My wife Janet’s frustration and depression had built to this breaking point. My job change had moved her away from her native California two years earlier, and away from her family that still lived there, the same year that her mother had died.

Our second child, Eric, was hearing-impaired and not yet speaking sentences at age six. Our baby, Leslie, had been born with Down syndrome and a faulty heart. She had survived surgery, barely, in early 1983.

I had lost a job. Now I either worked at home or traveled far and often to bring home paychecks for speaking.

Janet had to find reasons that justified what she was about to do. “You fly off to be famous,” she charged, “leaving me stuck here with the kids.”

I’d just come back from the latest trip, a long weekend in Kansas City. Fame wasn’t the reason for going; financial need was.

But attention – even brief moments of adulation – came with these appearances. I didn’t dislike or discourage it.

Even at home I often wasn’t really there, but instead was holed up in my bedroom office and lost in writing thoughts. I didn’t shoulder my share of the family load, but left too much of the child- and house-care to Janet.

Her growing discontent moved to action in the 13th year of our marriage and on the 13th of November 1983. Her flood of tears and forcefully voiced grievances ended with, “Either you leave or I will.” I left, never to live again in this family’s home.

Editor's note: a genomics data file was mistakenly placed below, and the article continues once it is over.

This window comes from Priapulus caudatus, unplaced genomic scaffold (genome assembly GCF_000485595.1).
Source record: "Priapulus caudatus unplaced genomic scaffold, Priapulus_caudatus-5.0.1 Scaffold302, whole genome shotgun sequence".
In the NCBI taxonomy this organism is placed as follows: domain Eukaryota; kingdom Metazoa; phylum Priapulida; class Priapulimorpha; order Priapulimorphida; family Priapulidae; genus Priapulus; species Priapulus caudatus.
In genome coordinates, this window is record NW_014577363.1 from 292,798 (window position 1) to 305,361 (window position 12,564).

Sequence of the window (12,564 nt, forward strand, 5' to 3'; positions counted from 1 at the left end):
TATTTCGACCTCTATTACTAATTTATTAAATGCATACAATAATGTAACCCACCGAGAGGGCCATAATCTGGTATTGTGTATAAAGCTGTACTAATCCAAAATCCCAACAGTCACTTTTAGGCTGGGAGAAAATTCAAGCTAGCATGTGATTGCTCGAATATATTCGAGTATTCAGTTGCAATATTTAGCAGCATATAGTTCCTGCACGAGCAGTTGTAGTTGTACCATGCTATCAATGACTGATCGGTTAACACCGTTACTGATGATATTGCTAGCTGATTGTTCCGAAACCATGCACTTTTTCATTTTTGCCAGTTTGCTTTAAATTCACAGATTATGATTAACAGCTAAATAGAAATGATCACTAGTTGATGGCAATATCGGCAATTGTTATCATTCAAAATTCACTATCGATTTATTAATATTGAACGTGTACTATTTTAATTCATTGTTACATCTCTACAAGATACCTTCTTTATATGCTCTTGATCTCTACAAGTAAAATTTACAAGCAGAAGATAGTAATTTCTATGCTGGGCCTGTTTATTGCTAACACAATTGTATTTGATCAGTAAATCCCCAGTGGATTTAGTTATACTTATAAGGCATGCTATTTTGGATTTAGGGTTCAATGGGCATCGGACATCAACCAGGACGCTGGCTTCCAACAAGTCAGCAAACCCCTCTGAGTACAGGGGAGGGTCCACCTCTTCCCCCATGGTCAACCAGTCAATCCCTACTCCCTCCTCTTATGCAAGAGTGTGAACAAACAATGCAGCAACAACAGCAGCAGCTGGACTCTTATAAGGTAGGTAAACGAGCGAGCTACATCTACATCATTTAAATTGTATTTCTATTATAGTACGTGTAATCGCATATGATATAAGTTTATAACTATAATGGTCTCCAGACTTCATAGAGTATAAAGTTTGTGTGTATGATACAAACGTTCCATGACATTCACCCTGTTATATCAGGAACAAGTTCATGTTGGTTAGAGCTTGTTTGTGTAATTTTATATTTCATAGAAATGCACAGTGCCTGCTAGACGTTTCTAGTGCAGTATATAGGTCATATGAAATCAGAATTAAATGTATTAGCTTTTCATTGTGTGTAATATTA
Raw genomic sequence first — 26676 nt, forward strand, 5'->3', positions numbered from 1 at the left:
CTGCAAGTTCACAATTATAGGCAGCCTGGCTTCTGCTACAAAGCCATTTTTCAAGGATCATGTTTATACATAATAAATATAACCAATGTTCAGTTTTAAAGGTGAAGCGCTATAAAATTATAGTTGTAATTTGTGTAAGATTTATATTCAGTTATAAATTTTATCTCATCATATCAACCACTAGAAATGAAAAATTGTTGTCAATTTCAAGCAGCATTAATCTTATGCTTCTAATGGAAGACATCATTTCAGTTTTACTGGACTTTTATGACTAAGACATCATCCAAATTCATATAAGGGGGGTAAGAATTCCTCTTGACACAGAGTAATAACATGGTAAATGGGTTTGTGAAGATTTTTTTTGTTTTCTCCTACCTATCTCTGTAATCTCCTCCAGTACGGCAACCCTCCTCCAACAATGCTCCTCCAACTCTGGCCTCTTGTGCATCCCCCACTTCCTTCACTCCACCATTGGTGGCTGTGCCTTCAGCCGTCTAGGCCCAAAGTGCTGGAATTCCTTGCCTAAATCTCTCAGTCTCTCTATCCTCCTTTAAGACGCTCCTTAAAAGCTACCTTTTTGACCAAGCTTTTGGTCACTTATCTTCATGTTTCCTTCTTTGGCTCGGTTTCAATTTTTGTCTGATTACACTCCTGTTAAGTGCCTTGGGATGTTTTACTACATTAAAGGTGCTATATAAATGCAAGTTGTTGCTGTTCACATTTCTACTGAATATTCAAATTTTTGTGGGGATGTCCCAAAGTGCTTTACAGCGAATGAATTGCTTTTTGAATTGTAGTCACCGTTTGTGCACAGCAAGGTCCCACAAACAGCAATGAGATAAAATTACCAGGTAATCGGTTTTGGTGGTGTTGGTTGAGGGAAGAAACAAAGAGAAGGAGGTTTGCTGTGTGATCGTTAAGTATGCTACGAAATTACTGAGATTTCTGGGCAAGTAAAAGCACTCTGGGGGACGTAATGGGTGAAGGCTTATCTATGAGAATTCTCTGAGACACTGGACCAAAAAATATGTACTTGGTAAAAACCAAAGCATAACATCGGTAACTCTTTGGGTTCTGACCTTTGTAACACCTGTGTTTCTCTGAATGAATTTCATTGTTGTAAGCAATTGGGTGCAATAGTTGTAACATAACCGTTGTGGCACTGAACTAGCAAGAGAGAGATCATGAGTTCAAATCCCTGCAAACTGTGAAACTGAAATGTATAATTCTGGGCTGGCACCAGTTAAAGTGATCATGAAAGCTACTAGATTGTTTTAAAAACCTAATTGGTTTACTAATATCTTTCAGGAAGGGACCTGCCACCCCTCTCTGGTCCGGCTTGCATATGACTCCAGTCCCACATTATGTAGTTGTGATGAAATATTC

Photo: Rob Strasser at Nike took care of me best in the year when I needed his help the most.


[Many books of mine, old and recent, are now available in two different formats: in print and as ebooks from Amazon.com. Latest released was Miles to Go. Other titles: Going Far, Home Runs, Joe’s Journal, Joe’s Team, Learning to Walk, Long Run Solution, Long Slow Distance, Pacesetters, Run Right Now, Run Right Now Training Log, See How We Run, and Starting Lines, plus Rich Englehart’s book about me, Slow Joe.]


Wednesday, April 26, 2017

Running Commentary

(To mark twin 50th anniversaries in 2017, as a fulltime running journalist and as a marathoner, I am posting a piece for each of those years. This one comes from 1982.)

THINK OF TRAINING up for competition but then having no place to race. Before long you’d wonder: Why train at all?

That’s how I now felt, except this was about writing rather than running. I did the “training” (the private writing) but had little chance to “race” (go public with the best of it).